In this Daily: Building a Beautiful Place to Live, and Why That Matters
Part of the founding vision of Las Catalinas was to create a place that would be beautiful. Beauty can be hard to quantify or measure, but the effect that a beautiful town or city can have on the people who live there can be very tangible. People are happier. They’re more active, and spend more time outside. Beautiful places tend to foster artistic and creative work, which provides a source of life and growth.
It’s for these reasons that many of the world’s oldest and most well-loved places have survived for such a long time. People simply prefer to live surrounded by beauty, and they are willing to go to great lengths to preserve it.
There are many different traits that can make something beautiful. Intricate detail, an emotional weight, a sense of newness, significance and purpose, color and texture, and many other factors can all make something beautiful, which can make beauty a subjective and hard concept to quantify.
However, there’s a natural reaction that comes from encountering great beauty. A piece of artwork, a stunningly done building, an expansive landscape, a colorful sunset: many things can be beautiful to different people, but each evokes a similar reaction, which lifts the mood, and often comes with feelings of inspiration, creativity, and energy.
It leads to an interesting dilemma. Any person can easily point out beauty when they see it. However, creating it can be a far more difficult task.
There were two fundamental learnings that informed the pursuit of beauty in Las Catalinas: nature, and the world’s most timeless towns.
The landscape and waters of Guanacaste, and Costa Rica as a whole, is universally regarded as among the world’s most beautiful natural places. Within a small area there are lush and vibrant forests, rolling waves of the Pacific and the Atlantic, mountains and valleys and rivers and volcanoes, as well as one of the planet’s most intense biodiversities, and stunningly beautiful sunsets giving way to starry skies.
Some of the guiding principles of Las Catalinas -- preservation of views and topography, and the protection of nature, among others -- are fundamental to maintaining this natural beauty in the area to be valued by all. Over 1000 acres, more than 80% of the land in Las Catalinas, were protected in perpetuity as a wildlife reserve, to restore the natural habitat for generations to come.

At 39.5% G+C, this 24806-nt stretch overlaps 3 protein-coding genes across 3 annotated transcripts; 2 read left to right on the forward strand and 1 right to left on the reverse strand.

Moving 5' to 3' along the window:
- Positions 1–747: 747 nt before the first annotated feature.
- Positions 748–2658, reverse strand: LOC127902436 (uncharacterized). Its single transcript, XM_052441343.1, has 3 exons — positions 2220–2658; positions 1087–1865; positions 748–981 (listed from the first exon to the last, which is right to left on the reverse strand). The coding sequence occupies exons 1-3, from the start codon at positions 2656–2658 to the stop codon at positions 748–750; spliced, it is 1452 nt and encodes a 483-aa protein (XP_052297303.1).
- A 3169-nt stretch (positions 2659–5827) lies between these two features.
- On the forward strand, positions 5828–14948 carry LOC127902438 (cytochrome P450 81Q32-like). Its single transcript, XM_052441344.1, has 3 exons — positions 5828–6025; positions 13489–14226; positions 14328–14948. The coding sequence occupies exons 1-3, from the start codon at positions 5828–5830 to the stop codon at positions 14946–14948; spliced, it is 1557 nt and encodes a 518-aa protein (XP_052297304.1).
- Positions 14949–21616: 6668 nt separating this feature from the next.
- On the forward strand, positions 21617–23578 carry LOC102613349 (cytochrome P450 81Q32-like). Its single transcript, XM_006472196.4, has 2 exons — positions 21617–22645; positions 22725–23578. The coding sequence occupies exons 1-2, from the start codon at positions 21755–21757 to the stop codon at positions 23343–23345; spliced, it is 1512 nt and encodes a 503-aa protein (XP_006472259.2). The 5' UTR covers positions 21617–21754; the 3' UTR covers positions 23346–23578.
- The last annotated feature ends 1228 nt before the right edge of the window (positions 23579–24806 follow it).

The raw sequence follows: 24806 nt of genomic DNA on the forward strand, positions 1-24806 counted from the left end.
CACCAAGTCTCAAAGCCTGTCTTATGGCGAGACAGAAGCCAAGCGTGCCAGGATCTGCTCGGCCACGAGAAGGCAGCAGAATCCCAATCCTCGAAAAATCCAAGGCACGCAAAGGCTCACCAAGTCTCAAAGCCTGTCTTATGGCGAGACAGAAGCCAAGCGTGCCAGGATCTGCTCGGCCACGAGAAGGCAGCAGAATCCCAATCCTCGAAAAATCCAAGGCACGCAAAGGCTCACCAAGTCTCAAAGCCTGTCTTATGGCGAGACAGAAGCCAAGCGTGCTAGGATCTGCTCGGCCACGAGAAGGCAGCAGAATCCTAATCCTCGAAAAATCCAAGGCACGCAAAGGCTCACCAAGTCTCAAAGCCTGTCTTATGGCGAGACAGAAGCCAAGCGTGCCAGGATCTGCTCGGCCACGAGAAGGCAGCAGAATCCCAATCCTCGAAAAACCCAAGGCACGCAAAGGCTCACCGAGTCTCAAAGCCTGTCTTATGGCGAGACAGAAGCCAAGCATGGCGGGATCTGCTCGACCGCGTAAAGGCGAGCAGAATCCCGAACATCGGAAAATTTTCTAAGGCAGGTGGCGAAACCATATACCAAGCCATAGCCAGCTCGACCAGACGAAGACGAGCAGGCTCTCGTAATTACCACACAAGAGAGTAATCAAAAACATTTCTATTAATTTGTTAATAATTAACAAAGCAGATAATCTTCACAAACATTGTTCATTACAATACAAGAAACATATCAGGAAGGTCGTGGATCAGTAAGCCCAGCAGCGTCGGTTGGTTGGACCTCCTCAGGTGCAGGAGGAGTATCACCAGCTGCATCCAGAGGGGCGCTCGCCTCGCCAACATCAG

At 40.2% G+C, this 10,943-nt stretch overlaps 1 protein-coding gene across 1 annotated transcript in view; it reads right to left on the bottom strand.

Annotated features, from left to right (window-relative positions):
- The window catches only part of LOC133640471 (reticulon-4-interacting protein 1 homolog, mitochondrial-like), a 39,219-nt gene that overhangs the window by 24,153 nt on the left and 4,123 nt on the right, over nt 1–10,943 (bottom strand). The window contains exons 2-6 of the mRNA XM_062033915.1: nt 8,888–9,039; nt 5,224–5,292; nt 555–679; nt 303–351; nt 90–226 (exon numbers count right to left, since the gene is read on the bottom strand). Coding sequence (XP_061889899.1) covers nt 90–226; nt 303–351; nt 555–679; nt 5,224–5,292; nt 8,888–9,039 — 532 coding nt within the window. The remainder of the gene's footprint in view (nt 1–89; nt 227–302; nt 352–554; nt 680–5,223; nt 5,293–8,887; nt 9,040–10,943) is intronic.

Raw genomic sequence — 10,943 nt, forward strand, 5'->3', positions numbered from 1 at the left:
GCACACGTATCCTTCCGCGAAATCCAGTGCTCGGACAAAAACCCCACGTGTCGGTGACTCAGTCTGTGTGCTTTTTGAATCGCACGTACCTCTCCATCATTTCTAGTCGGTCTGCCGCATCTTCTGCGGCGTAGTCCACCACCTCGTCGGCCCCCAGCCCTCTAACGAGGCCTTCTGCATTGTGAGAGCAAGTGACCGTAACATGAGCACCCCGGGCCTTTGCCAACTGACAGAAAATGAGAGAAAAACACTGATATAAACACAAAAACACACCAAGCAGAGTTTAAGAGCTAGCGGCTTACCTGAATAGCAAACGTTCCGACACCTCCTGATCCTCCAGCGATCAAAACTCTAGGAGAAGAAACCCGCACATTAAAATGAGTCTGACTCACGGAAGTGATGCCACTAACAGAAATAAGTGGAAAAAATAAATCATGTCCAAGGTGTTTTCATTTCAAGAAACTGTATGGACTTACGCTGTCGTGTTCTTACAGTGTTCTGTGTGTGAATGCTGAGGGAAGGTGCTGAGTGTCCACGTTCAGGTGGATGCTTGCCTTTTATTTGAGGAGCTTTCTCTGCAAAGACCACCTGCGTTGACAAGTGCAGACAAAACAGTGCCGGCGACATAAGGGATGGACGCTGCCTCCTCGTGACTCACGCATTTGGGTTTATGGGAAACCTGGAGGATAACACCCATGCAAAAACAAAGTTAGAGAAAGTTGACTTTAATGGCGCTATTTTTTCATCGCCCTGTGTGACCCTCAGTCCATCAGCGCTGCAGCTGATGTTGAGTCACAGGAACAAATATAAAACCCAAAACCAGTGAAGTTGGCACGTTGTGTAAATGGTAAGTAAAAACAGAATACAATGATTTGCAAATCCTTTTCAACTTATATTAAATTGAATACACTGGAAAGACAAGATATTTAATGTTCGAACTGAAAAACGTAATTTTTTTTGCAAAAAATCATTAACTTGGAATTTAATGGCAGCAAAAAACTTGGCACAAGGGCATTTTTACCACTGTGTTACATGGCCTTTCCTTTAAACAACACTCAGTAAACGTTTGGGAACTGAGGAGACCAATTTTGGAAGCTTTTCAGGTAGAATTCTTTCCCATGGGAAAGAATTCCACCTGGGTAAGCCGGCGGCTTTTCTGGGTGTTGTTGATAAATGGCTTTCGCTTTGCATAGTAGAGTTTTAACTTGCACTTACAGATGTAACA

This decision to protect the beauty of nature and integrate it into life provided a framework onto which town planners could work. Planners then took inspiration from some of the world’s favorite towns, to learn from the timeless beauty that had succeeded in the Mediterranean, Europe, and the New World tropics.
The result is town’s timeless tropical traditional architecture, which provides a sense of consistency throughout the town and allows Las Catalinas to grow as a whole. This sense of cohesion ensured that not only would each individual home be beautiful, but that Las Catalinas would be beautiful as the sum of its parts, and further improve the lives of those who visit or make their homes in town.
Beauty can be subjective, contextual, and difficult to quantify, but by preserving the existing beauty of the natural area and building with well-planned, well-studied, and contextually appropriate designs that drew inspiration from timeless tradition, Las Catalinas was able to grow into the beautiful town that it is today.
Living in town where beauty is all around provides a different texture to life, one that can be seen in Las Catalinas.
Beauty lifts the mood, it can provide energy, creativity, and inspiration. Beauty also fuels the desire to get out, walk, and explore, to be active and as a result more healthy. Both of these factors in turn help foster connections between people, which creates a stronger sense of community.
As a whole, this beauty improves the quality of life for those who live in and visit Las Catalinas, and will be preserved as town continues to grow and evolve for the years to come.
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